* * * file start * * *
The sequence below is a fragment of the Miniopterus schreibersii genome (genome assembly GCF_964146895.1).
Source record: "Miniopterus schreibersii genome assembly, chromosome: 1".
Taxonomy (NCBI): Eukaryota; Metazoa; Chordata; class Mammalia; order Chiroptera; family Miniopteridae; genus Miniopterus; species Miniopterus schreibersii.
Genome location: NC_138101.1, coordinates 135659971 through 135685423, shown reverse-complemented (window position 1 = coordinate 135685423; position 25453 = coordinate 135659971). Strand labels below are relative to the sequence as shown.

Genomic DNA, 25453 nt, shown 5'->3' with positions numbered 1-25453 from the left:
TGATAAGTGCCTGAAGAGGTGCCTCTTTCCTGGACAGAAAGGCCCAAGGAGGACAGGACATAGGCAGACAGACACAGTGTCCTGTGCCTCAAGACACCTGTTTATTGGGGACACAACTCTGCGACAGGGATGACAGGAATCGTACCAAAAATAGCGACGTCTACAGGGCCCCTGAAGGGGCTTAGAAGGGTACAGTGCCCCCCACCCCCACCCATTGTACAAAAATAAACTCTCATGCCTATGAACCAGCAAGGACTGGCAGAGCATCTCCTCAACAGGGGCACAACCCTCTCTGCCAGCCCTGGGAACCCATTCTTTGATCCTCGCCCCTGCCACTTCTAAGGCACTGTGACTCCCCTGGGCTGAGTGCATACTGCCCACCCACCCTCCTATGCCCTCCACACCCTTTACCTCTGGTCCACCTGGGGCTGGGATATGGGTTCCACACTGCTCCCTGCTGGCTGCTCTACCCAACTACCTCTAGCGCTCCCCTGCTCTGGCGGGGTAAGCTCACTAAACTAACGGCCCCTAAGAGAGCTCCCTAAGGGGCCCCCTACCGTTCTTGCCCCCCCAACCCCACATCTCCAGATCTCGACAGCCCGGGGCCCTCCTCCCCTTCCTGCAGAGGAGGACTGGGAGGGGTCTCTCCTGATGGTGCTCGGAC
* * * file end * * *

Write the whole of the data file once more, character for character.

The sequence below is a fragment of the Miniopterus schreibersii genome (genome assembly GCF_964146895.1).
Source record: "Miniopterus schreibersii genome assembly, chromosome: 1".
Taxonomy (NCBI): Eukaryota; Metazoa; Chordata; class Mammalia; order Chiroptera; family Miniopteridae; genus Miniopterus; species Miniopterus schreibersii.
Genome location: NC_138101.1, coordinates 135659971 through 135685423, shown reverse-complemented (window position 1 = coordinate 135685423; position 25453 = coordinate 135659971). Strand labels below are relative to the sequence as shown.

Genomic DNA, 25453 nt, shown 5'->3' with positions numbered 1-25453 from the left:
TGATAAGTGCCTGAAGAGGTGCCTCTTTCCTGGACAGAAAGGCCCAAGGAGGACAGGACATAGGCAGACAGACACAGTGTCCTGTGCCTCAAGACACCTGTTTATTGGGGACACAACTCTGCGACAGGGATGACAGGAATCGTACCAAAAATAGCGACGTCTACAGGGCCCCTGAAGGGGCTTAGAAGGGTACAGTGCCCCCCACCCCCACCCATTGTACAAAAATAAACTCTCATGCCTATGAACCAGCAAGGACTGGCAGAGCATCTCCTCAACAGGGGCACAACCCTCTCTGCCAGCCCTGGGAACCCATTCTTTGATCCTCGCCCCTGCCACTTCTAAGGCACTGTGACTCCCCTGGGCTGAGTGCATACTGCCCACCCACCCTCCTATGCCCTCCACACCCTTTACCTCTGGTCCACCTGGGGCTGGGATATGGGTTCCACACTGCTCCCTGCTGGCTGCTCTACCCAACTACCTCTAGCGCTCCCCTGCTCTGGCGGGGTAAGCTCACTAAACTAACGGCCCCTAAGAGAGCTCCCTAAGGGGCCCCCTACCGTTCTTGCCCCCCCAACCCCACATCTCCAGATCTCGACAGCCCGGGGCCCTCCTCCCCTTCCTGCAGAGGAGGACTGGGAGGGGTCTCTCCTGATGGTGCTCGGAC